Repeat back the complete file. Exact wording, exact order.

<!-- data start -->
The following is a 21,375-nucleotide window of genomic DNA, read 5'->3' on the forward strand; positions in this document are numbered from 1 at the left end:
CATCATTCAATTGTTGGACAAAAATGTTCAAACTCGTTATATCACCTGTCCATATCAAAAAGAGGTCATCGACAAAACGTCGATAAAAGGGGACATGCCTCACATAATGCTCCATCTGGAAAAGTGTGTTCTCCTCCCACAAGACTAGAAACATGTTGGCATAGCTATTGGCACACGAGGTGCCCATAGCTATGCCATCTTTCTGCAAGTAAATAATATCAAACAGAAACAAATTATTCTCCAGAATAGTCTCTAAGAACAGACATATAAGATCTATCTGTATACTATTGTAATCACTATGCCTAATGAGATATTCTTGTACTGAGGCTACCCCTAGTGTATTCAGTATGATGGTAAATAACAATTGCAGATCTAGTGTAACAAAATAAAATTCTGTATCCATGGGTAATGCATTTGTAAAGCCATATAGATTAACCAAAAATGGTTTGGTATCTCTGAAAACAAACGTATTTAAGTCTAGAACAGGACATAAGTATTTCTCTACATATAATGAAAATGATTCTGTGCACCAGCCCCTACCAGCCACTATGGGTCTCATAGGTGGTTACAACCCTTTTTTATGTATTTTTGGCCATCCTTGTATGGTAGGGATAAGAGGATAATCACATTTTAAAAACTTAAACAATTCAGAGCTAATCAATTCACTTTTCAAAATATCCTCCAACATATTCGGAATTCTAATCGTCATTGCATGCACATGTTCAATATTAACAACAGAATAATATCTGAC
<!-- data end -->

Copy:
The following is a 21,375-nucleotide window of genomic DNA, read 5'->3' on the forward strand; positions in this document are numbered from 1 at the left end:
CATCATTCAATTGTTGGACAAAAATGTTCAAACTCGTTATATCACCTGTCCATATCAAAAAGAGGTCATCGACAAAACGTCGATAAAAGGGGACATGCCTCACATAATGCTCCATCTGGAAAAGTGTGTTCTCCTCCCACAAGACTAGAAACATGTTGGCATAGCTATTGGCACACGAGGTGCCCATAGCTATGCCATCTTTCTGCAAGTAAATAATATCAAACAGAAACAAATTATTCTCCAGAATAGTCTCTAAGAACAGACATATAAGATCTATCTGTATACTATTGTAATCACTATGCCTAATGAGATATTCTTGTACTGAGGCTACCCCTAGTGTATTCAGTATGATGGTAAATAACAATTGCAGATCTAGTGTAACAAAATAAAATTCTGTATCCATGGGTAATGCATTTGTAAAGCCATATAGATTAACCAAAAATGGTTTGGTATCTCTGAAAACAAACGTATTTAAGTCTAGAACAGGACATAAGTATTTCTCTACATATAATGAAAATGATTCTGTGCACCAGCCCCTACCAGCCACTATGGGTCTCATAGGTGGTTACAACCCTTTTTTATGTATTTTTGGCCATCCTTGTATGGTAGGGATAAGAGGATAATCACATTTTAAAAACTTAAACAATTCAGAGCTAATCAATTCACTTTTCAAAATATCCTCCAACATATTCGGAATTCTAATCGTCATTGCATGCACATGTTCAATATTAACAACAGAATAATATCTGAC